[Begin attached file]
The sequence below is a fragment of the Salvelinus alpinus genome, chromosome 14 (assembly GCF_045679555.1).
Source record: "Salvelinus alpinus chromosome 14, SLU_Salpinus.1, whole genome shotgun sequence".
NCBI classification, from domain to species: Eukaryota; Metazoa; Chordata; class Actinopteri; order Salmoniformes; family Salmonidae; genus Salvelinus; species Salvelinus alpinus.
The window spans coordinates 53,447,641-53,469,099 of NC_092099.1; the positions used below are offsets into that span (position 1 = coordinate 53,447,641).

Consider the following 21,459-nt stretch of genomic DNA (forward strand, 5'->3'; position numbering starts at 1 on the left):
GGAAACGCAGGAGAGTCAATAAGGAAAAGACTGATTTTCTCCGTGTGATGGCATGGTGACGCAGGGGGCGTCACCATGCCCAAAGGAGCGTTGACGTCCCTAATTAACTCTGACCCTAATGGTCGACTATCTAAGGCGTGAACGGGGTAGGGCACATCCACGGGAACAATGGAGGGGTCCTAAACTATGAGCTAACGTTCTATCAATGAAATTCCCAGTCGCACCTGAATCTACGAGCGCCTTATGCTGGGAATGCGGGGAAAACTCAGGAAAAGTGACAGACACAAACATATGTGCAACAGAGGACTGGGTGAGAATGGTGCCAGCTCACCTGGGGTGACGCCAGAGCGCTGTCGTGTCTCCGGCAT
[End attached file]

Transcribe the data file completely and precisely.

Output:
The sequence below is a fragment of the Salvelinus alpinus genome, chromosome 14 (assembly GCF_045679555.1).
Source record: "Salvelinus alpinus chromosome 14, SLU_Salpinus.1, whole genome shotgun sequence".
NCBI classification, from domain to species: Eukaryota; Metazoa; Chordata; class Actinopteri; order Salmoniformes; family Salmonidae; genus Salvelinus; species Salvelinus alpinus.
The window spans coordinates 53,447,641-53,469,099 of NC_092099.1; the positions used below are offsets into that span (position 1 = coordinate 53,447,641).

Consider the following 21,459-nt stretch of genomic DNA (forward strand, 5'->3'; position numbering starts at 1 on the left):
GGAAACGCAGGAGAGTCAATAAGGAAAAGACTGATTTTCTCCGTGTGATGGCATGGTGACGCAGGGGGCGTCACCATGCCCAAAGGAGCGTTGACGTCCCTAATTAACTCTGACCCTAATGGTCGACTATCTAAGGCGTGAACGGGGTAGGGCACATCCACGGGAACAATGGAGGGGTCCTAAACTATGAGCTAACGTTCTATCAATGAAATTCCCAGTCGCACCTGAATCTACGAGCGCCTTATGCTGGGAATGCGGGGAAAACTCAGGAAAAGTGACAGACACAAACATATGTGCAACAGAGGACTGGGTGAGAATGGTGCCAGCTCACCTGGGGTGACGCCAGAGCGCTGTCGTGTCTCCGGCAT